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dc.contributor.authorBarber, Deborah K.  Concept link
dc.coverage.spatialBering Sea
dc.date.accessioned2012-09-26T19:43:14Z
dc.date.available2012-09-26T19:43:14Z
dc.date.issued1989-09
dc.identifier.urihttps://hdl.handle.net/1912/5392
dc.descriptionSubmitted in partial fulfillment of the requirements for the degree of Master of Science at the Massachusetts Institute of Technology and the Woods Hole Oceanographic Institution September 1989en_US
dc.description.abstractEighteen months of sea surface height data from the GEOSAT altimeter along collinear subtracks were analyzed for information on the circulation pattern in the Bering Sea. Seventy subtracks from both ascending and descending orbits, with as many as 35 repeat cycles along each subtrack, were analyzed. Orbit errors were removed from the height data using a least-squares fit to a cubic polynomial, weighted by the inverse of the height variance. Addition of the weights decreased contamination of residual height profiles by the large geoid signal. Composite maps of variability along each track revealed patterns of increased variability in the regions of the documented Bering slope current (BSC) and the proposed western boundary current (WBC); however, no evidence was found of the expected bifurcation of the BSC near the Siberian coast. Past observations of tides in the Bering Sea were reviewed along with a local tide model to detect tidal contributions to the mesoscale sea surface height variability. The tidal analysis suggested that residual tides contributed primarily to the longer wavelengths which were removed in the collinear processing. Examination of the Schwiderski tidal correction proved it to be a sensible correction, reducing the height variance by approximately 60%. Finally, using a Gaussian model for the BSC velocity profile, synthetic residual heights were generated and fit to the actual data to produce estimates of absolute surface geostrophic velocity and transport. Comparisons of mean flow, height fluctuations and seasonal trends across the BSC, the WBC and Bering Strait support the hypothesis that the BSC turns north at Cape Navarin into the WBC which, in turn, is capable of supplying a major part of the transport through the Bering Strait.en_US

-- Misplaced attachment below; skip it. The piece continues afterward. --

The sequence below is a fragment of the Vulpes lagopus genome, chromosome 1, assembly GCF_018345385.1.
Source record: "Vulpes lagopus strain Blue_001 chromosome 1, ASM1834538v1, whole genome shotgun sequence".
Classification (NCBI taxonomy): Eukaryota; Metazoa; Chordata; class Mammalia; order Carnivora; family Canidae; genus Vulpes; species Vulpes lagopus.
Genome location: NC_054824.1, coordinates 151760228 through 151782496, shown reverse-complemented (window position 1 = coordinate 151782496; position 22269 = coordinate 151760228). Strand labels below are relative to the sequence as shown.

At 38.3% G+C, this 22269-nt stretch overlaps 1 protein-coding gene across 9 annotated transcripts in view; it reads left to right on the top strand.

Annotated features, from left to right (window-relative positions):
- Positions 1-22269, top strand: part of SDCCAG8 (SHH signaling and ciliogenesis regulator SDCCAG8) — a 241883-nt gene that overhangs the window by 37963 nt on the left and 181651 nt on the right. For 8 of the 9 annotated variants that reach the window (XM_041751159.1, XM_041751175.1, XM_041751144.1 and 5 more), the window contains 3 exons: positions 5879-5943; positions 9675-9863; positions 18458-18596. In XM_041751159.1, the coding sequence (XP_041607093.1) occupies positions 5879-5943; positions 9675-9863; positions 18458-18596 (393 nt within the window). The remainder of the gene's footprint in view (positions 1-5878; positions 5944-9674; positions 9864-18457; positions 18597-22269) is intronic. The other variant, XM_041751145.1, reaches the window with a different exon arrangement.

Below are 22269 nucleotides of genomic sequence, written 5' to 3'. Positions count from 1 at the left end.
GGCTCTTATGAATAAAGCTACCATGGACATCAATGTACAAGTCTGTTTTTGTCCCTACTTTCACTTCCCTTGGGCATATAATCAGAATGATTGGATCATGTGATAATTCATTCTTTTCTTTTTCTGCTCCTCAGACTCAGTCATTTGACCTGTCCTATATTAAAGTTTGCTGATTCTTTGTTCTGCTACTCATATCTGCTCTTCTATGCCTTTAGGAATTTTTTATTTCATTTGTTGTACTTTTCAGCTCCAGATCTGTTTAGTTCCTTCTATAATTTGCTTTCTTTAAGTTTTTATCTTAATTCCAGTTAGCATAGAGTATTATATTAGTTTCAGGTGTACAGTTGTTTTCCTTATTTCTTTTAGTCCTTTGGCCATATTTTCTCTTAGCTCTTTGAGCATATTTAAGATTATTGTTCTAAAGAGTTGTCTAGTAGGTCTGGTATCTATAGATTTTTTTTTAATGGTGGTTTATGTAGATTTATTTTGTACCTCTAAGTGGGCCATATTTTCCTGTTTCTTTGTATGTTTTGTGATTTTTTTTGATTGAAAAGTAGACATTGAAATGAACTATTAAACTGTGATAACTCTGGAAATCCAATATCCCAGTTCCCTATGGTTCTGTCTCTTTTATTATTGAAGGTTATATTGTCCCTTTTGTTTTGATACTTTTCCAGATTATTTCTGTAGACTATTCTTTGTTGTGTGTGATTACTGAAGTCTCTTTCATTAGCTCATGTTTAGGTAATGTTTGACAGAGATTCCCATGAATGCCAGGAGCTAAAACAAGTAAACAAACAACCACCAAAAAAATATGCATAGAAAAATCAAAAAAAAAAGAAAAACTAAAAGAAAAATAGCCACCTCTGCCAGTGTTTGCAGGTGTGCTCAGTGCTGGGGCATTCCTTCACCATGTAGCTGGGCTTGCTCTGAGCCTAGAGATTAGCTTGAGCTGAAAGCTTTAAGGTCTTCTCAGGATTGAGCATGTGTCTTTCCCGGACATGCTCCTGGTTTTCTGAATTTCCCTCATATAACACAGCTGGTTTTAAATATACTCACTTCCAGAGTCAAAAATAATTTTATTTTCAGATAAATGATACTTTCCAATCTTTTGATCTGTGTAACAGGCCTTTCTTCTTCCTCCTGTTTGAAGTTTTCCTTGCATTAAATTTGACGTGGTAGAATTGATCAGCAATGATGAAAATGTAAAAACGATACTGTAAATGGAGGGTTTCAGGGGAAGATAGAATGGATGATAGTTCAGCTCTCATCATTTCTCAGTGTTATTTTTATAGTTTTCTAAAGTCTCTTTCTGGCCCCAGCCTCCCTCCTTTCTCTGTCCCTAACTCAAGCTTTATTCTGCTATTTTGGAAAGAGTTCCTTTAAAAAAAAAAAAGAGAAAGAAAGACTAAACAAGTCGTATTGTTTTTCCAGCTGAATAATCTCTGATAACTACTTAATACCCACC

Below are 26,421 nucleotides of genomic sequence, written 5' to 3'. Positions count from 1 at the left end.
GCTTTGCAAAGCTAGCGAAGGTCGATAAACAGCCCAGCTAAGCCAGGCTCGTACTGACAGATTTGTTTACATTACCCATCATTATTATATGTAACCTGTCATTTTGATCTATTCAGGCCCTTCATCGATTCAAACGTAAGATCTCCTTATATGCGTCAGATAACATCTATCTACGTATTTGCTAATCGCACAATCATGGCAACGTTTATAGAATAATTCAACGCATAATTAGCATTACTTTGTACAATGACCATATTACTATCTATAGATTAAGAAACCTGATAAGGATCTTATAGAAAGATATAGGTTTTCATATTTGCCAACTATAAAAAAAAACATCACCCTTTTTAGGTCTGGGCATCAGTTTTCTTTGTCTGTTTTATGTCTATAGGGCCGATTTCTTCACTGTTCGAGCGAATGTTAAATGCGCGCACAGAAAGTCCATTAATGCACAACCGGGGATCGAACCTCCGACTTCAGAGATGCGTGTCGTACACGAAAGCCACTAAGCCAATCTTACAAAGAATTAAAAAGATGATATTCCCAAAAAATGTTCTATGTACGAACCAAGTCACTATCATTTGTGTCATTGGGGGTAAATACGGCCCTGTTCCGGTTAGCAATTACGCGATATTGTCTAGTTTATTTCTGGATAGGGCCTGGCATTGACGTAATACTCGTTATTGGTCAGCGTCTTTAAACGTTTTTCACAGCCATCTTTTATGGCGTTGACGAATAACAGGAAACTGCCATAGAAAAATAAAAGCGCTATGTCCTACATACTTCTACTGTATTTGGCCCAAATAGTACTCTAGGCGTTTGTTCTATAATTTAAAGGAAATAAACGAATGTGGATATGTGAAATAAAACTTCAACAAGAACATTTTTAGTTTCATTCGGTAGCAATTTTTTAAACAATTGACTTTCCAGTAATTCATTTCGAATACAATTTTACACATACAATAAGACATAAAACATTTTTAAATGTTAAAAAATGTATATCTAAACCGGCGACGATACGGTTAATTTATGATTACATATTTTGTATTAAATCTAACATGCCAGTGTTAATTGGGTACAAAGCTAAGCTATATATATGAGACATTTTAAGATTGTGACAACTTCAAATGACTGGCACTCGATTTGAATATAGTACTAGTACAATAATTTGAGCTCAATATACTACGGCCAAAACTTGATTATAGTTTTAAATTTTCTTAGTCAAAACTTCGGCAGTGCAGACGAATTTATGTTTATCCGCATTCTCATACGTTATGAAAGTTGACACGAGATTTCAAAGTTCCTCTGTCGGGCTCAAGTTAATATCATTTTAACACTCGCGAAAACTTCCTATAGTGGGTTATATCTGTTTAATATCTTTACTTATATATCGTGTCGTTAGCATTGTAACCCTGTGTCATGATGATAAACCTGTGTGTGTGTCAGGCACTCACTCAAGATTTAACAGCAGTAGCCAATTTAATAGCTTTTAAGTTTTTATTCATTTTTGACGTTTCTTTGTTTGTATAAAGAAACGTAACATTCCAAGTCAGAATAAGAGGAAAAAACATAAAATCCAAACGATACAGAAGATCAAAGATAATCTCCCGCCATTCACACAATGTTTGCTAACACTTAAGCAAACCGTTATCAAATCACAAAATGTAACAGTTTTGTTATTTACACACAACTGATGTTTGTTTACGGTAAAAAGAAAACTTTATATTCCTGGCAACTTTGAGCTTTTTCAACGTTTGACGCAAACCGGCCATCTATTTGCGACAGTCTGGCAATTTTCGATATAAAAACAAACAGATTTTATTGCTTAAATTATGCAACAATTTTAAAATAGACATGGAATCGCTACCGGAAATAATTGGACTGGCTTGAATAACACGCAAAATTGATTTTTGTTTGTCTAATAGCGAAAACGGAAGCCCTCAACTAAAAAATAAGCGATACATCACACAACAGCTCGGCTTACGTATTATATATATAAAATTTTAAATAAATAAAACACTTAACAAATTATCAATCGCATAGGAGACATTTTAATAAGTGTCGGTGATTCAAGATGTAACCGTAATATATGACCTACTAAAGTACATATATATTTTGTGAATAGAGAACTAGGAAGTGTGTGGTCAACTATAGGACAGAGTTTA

dc.format.mimetypeapplication/pdf
dc.language.isoen_USen_US
dc.publisherMassachusetts Institute of Technology and Woods Hole Oceanographic Institutionen_US
dc.relation.ispartofseriesWHOI Thesesen_US
dc.subjectOcean circulationen_US
dc.subjectCollineationen_US
dc.titleCollinear analysis of altimeter data in the Bering Seaen_US
dc.typeThesisen_US
dc.identifier.doi10.1575/1912/5392


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